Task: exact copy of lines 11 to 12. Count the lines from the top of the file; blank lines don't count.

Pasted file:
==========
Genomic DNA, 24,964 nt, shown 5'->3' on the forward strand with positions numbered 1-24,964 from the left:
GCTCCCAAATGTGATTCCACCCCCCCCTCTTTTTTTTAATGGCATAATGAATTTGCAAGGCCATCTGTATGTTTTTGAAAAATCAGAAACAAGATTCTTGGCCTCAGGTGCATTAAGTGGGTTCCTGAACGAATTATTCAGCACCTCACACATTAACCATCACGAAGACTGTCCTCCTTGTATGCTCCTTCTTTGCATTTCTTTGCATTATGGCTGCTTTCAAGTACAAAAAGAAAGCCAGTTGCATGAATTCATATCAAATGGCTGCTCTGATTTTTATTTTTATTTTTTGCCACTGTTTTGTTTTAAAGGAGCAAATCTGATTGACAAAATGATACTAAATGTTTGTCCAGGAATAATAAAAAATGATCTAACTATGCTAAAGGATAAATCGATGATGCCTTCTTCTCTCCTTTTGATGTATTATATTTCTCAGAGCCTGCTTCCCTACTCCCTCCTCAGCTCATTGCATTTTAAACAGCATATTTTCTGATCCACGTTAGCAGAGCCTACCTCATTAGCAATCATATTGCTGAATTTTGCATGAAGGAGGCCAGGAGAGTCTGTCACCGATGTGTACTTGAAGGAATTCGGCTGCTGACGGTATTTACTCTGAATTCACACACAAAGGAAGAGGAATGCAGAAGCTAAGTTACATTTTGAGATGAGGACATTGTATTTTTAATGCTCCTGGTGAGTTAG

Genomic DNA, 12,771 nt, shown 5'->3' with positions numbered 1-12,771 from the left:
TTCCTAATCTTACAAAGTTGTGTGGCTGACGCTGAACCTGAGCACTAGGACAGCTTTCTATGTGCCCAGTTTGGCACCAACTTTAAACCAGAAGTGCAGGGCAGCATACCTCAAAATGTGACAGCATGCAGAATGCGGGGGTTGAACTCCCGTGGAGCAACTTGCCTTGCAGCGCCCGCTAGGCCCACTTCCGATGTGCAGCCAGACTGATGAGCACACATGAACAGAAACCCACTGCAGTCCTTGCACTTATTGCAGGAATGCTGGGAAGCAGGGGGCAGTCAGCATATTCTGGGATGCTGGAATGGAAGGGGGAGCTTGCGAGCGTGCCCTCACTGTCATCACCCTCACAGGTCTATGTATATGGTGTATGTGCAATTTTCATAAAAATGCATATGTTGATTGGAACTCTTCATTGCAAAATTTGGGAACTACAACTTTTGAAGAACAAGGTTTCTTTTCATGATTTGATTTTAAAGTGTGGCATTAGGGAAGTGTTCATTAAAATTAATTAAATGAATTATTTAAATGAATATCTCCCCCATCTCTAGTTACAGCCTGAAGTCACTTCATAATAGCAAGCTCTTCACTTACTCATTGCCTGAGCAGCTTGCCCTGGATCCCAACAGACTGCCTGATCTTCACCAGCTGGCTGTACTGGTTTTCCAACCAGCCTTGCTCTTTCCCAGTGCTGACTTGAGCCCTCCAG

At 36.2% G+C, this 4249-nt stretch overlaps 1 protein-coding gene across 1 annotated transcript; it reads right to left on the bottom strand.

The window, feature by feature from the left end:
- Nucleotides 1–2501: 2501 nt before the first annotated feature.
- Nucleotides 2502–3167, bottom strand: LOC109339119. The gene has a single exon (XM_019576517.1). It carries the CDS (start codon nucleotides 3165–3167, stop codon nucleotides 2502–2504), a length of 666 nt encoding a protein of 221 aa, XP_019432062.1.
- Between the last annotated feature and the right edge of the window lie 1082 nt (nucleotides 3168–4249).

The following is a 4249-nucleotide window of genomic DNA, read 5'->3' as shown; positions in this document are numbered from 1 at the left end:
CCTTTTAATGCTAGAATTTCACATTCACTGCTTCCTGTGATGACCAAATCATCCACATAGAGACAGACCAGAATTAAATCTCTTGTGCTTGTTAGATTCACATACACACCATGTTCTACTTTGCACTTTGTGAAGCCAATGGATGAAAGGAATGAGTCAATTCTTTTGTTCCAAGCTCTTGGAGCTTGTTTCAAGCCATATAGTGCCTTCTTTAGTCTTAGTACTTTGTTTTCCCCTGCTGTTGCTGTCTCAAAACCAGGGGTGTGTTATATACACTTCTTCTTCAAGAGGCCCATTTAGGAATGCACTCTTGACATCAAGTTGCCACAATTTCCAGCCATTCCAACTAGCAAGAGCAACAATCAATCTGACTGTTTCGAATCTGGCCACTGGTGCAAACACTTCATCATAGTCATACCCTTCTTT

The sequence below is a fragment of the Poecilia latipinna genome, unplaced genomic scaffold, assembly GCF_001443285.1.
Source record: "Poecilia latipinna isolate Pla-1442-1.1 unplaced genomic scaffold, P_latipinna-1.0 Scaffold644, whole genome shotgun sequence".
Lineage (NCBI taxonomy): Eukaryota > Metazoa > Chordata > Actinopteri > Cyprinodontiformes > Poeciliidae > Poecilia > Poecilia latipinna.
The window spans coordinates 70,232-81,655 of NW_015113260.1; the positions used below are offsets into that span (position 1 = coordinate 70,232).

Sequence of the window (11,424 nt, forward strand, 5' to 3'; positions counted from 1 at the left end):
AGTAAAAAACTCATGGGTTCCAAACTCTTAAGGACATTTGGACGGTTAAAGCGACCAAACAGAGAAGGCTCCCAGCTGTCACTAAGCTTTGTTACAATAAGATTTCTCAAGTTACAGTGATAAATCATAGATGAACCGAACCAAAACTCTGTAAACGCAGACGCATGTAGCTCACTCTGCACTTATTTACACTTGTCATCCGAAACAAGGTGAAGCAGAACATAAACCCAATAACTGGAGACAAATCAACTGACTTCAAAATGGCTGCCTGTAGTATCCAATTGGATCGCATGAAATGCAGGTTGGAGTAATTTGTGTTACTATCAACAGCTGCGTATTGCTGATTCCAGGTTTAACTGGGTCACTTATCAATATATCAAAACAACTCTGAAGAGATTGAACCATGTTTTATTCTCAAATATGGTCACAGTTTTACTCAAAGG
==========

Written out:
CCTTTTAATGCTAGAATTTCACATTCACTGCTTCCTGTGATGACCAAATCATCCACATAGAGACAGACCAGAATTAAATCTCTTGTGCTTGTTAGATTCACATACACACCATGTTCTACTTTGCACTTTGTGAAGCCAATGGATGAAAGGAATGAGTCAATTCTTTTGTTCCAAGCTCTTGGAGCTTGTTTCAAGCCATATAGTGCCTTCTTTAGTCTTAGTACTTTGTTTTCCCCTGCTGTTGCTGTCTCAAAACCAGGGGTGTGTTATATACACTTCTTCTTCAAGAGGCCCATTTAGGAATGCACTCTTGACATCAAGTTGCCACAATTTCCAGCCATTCCAACTAGCAAGAGCAACAATCAATCTGACTGTTTCGAATCTGGCCACTGGTGCAAACACTTCATCATAGTCATACCCTTCTTT

The sequence below is a fragment of the Poecilia latipinna genome, unplaced genomic scaffold, assembly GCF_001443285.1.